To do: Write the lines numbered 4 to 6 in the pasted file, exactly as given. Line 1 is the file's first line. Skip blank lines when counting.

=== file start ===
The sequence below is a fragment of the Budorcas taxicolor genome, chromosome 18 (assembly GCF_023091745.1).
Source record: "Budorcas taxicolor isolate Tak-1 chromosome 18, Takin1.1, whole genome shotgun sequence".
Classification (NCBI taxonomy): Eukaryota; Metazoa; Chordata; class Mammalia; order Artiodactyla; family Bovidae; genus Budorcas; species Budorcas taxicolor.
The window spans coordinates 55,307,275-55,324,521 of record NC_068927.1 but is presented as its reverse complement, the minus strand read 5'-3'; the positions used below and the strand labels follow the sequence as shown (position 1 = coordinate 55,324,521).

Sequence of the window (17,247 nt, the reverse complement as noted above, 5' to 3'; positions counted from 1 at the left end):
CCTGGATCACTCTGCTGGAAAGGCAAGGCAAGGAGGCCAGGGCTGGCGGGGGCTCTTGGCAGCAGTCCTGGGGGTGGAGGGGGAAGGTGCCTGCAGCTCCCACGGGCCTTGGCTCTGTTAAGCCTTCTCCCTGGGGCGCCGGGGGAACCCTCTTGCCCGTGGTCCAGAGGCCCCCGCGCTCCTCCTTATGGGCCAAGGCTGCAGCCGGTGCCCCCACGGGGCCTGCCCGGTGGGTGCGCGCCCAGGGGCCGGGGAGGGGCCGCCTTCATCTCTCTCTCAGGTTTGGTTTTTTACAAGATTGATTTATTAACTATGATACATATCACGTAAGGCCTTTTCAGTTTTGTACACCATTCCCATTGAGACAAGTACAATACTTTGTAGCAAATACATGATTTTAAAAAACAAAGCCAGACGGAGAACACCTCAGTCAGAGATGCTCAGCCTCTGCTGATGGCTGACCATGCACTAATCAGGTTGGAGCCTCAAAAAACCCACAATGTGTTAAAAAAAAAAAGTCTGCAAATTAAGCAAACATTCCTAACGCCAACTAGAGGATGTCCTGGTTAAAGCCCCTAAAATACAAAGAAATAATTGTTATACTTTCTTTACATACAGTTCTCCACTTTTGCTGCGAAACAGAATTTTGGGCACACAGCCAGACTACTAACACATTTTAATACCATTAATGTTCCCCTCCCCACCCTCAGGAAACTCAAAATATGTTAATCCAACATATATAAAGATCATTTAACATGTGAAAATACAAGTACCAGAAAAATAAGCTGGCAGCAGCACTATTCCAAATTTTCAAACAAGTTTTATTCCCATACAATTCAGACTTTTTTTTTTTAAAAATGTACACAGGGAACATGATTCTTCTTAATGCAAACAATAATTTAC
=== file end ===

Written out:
The window spans coordinates 55,307,275-55,324,521 of record NC_068927.1 but is presented as its reverse complement, the minus strand read 5'-3'; the positions used below and the strand labels follow the sequence as shown (position 1 = coordinate 55,324,521).

Sequence of the window (17,247 nt, the reverse complement as noted above, 5' to 3'; positions counted from 1 at the left end):
CCTGGATCACTCTGCTGGAAAGGCAAGGCAAGGAGGCCAGGGCTGGCGGGGGCTCTTGGCAGCAGTCCTGGGGGTGGAGGGGGAAGGTGCCTGCAGCTCCCACGGGCCTTGGCTCTGTTAAGCCTTCTCCCTGGGGCGCCGGGGGAACCCTCTTGCCCGTGGTCCAGAGGCCCCCGCGCTCCTCCTTATGGGCCAAGGCTGCAGCCGGTGCCCCCACGGGGCCTGCCCGGTGGGTGCGCGCCCAGGGGCCGGGGAGGGGCCGCCTTCATCTCTCTCTCAGGTTTGGTTTTTTACAAGATTGATTTATTAACTATGATACATATCACGTAAGGCCTTTTCAGTTTTGTACACCATTCCCATTGAGACAAGTACAATACTTTGTAGCAAATACATGATTTTAAAAAACAAAGCCAGACGGAGAACACCTCAGTCAGAGATGCTCAGCCTCTGCTGATGGCTGACCATGCACTAATCAGGTTGGAGCCTCAAAAAACCCACAATGTGTTAAAAAAAAAAAGTCTGCAAATTAAGCAAACATTCCTAACGCCAACTAGAGGATGTCCTGGTTAAAGCCCCTAAAATACAAAGAAATAATTGTTATACTTTCTTTACATACAGTTCTCCACTTTTGCTGCGAAACAGAATTTTGGGCACACAGCCAGACTACTAACACATTTTAATACCATTAATGTTCCCCTCCCCACCCTCAGGAAACTCAAAATATGTTAATCCAACATATATAAAGATCATTTAACATGTGAAAATACAAGTACCAGAAAAATAAGCTGGCAGCAGCACTATTCCAAATTTTCAAACAAGTTTTATTCCCATACAATTCAGACTTTTTTTTTTTAAAAATGTACACAGGGAACATGATTCTTCTTAATGCAAACAATAATTTAC